Jun 20, 2018
Published in: Journal of Occupational and Environmental Medicine [Epub May 2018]. doi: 10.1097/JOM.0000000000001373
Posted on RAND.org on July 03, 2018
To examine the impact of worksite clinics on health care utilization and cost, self-reported health status, and student achievement growth in a public school district.
We used insurance claims, health risk assessment, and student achievement growth data for active teachers during 2007-2015. A difference-in-differences approach was applied to measure the impact of worksite clinics.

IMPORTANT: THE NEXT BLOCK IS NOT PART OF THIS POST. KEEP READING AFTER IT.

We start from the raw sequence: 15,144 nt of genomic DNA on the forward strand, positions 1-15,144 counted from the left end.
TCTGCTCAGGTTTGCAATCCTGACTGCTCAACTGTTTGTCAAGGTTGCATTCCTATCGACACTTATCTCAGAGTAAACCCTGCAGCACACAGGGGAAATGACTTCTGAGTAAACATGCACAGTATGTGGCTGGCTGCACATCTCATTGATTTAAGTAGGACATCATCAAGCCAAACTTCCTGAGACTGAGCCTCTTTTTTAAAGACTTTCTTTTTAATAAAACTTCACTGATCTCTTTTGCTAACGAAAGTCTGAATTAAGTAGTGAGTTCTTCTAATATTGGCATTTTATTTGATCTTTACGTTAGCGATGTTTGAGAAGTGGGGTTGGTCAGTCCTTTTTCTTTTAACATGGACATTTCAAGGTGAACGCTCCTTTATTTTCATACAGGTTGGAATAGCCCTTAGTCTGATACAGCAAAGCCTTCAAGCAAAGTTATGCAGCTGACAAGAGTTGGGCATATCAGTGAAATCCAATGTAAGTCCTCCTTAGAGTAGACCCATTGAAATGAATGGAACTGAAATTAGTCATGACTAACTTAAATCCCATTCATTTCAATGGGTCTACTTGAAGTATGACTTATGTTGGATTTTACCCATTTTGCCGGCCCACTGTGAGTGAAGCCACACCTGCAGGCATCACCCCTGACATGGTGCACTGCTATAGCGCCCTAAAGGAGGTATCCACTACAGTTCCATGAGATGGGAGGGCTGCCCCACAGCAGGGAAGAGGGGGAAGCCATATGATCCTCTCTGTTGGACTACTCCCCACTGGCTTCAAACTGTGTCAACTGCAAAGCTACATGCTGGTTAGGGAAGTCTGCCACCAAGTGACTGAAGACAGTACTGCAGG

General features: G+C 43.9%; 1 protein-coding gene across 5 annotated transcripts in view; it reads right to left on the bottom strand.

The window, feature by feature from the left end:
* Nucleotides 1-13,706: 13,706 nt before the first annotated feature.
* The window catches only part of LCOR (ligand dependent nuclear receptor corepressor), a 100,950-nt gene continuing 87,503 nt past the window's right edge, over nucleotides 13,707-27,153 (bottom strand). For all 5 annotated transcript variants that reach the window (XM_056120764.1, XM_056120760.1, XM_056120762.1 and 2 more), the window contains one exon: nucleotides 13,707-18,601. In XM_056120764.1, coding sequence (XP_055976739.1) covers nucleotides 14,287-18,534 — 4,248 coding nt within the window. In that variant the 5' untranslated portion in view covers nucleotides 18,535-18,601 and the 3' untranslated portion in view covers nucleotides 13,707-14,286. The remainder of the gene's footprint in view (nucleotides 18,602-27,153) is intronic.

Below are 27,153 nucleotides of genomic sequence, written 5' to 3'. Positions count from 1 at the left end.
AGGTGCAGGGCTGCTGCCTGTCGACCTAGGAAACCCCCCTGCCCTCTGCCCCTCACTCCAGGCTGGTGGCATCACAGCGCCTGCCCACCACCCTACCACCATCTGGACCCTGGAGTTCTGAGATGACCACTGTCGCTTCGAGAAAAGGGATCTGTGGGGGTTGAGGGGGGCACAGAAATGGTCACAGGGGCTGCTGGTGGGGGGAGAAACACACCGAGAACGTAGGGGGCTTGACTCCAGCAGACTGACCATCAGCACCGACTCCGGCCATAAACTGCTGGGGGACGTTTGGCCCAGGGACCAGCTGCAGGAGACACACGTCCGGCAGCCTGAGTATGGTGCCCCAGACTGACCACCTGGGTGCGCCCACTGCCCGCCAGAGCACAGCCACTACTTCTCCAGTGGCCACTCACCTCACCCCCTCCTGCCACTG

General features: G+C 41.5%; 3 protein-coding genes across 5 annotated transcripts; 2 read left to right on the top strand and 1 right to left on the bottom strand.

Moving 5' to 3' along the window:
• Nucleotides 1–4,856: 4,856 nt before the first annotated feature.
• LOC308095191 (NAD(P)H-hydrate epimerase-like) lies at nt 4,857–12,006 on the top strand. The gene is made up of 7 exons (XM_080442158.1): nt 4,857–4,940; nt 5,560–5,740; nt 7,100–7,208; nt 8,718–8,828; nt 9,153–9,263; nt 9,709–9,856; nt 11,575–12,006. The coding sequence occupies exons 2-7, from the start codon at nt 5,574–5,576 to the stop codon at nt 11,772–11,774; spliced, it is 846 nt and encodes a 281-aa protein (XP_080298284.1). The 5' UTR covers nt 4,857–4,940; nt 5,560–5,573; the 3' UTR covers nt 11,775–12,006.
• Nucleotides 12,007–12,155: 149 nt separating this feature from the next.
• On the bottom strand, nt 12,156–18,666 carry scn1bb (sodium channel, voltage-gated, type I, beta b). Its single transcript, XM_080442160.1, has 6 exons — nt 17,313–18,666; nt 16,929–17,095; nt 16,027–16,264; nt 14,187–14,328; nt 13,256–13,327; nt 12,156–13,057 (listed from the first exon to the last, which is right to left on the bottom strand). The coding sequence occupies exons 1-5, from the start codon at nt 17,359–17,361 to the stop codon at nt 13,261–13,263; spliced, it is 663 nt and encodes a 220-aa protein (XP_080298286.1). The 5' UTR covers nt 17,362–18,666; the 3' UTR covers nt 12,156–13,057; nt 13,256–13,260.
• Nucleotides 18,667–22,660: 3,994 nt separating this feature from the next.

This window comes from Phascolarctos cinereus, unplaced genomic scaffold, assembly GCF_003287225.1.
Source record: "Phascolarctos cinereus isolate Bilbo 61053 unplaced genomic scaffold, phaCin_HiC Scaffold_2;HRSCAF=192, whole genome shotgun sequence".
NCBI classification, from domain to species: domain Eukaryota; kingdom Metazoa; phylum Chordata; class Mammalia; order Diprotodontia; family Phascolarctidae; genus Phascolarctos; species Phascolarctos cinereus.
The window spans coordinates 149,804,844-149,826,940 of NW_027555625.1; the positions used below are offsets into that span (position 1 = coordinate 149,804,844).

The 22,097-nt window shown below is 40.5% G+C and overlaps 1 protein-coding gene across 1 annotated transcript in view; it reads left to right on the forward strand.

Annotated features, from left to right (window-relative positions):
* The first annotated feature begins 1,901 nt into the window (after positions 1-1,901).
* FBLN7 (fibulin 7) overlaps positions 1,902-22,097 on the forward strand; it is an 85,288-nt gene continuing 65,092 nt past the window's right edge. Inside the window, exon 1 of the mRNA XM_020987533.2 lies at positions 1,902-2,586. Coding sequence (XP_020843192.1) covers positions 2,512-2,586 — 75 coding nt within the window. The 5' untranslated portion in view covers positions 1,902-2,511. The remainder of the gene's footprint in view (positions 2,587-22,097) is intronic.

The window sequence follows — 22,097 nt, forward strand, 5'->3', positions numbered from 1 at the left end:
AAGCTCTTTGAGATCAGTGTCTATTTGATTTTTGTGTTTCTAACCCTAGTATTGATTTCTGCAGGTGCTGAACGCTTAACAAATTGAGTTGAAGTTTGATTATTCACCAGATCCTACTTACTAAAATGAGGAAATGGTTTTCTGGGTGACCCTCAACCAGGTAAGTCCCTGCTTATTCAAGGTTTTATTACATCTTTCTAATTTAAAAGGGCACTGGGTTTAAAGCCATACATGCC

Compared to using a community-based clinic as the usual source of primary care, using a worksite clinic was associated with significantly lower inpatient admissions (53 vs. 31 per 1,000 teacher years), annual health care cost ($5,043 vs. $4,298 in 2016 US dollars, a difference of $62 per teacher per month), and annual absent work hours (63 vs. 61). No significant differences were detected in self-reported health status or student achievement growth.
Worksite clinics reduce teacher health care cost and absenteeism.